Direct download: 104_Three_Extremely_Unusual_Business_Lessons.mp3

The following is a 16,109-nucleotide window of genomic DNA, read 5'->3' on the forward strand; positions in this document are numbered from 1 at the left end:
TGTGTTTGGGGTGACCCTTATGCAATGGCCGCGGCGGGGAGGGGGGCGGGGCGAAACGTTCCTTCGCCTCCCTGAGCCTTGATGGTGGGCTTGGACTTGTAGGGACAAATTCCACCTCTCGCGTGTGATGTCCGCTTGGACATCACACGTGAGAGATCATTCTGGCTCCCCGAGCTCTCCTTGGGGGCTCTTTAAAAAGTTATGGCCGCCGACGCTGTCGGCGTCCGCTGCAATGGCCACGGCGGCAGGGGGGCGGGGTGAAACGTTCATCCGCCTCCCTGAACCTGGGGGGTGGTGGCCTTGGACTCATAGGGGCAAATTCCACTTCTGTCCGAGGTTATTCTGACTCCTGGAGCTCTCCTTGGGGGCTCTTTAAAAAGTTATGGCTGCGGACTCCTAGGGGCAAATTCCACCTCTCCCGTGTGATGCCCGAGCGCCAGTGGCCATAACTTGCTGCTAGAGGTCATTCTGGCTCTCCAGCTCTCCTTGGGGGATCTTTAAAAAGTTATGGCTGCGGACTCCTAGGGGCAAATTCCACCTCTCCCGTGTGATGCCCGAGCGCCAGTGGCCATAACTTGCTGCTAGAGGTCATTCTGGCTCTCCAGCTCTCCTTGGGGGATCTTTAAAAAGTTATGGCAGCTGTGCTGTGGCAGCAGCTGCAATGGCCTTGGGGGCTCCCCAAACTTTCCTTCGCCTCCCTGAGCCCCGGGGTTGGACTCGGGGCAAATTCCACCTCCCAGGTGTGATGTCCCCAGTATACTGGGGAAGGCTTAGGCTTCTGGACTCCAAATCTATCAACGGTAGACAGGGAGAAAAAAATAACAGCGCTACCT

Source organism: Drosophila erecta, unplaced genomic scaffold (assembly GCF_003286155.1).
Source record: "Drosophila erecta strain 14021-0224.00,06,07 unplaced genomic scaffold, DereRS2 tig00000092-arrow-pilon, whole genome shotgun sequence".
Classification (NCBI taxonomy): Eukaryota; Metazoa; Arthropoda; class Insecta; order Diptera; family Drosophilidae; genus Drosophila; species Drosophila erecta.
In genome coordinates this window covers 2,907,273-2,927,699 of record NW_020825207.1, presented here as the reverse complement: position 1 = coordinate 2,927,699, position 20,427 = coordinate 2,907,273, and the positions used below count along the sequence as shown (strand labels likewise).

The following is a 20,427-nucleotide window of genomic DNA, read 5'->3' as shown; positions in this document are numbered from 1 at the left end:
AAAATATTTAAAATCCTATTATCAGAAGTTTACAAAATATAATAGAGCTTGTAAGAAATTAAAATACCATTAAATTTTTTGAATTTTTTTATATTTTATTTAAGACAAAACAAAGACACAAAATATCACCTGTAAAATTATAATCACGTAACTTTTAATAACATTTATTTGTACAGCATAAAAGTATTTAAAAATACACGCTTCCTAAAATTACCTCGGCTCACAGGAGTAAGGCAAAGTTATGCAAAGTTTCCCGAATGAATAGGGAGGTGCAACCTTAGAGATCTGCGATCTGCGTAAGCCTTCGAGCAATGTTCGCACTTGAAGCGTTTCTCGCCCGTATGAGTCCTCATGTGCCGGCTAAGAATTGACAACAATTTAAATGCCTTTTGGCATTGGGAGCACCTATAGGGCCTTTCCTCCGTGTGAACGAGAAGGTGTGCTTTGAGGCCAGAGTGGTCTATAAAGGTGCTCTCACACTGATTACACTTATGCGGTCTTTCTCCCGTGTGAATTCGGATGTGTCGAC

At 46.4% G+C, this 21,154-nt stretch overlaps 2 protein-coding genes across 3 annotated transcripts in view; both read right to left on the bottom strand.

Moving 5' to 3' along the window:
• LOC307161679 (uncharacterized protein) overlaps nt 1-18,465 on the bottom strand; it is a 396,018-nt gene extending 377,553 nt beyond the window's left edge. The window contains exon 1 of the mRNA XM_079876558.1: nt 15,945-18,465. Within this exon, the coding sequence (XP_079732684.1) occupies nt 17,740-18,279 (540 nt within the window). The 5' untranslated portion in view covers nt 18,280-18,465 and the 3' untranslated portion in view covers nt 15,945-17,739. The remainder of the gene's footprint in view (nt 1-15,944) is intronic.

Category:general -- posted at: 12:00pm FJT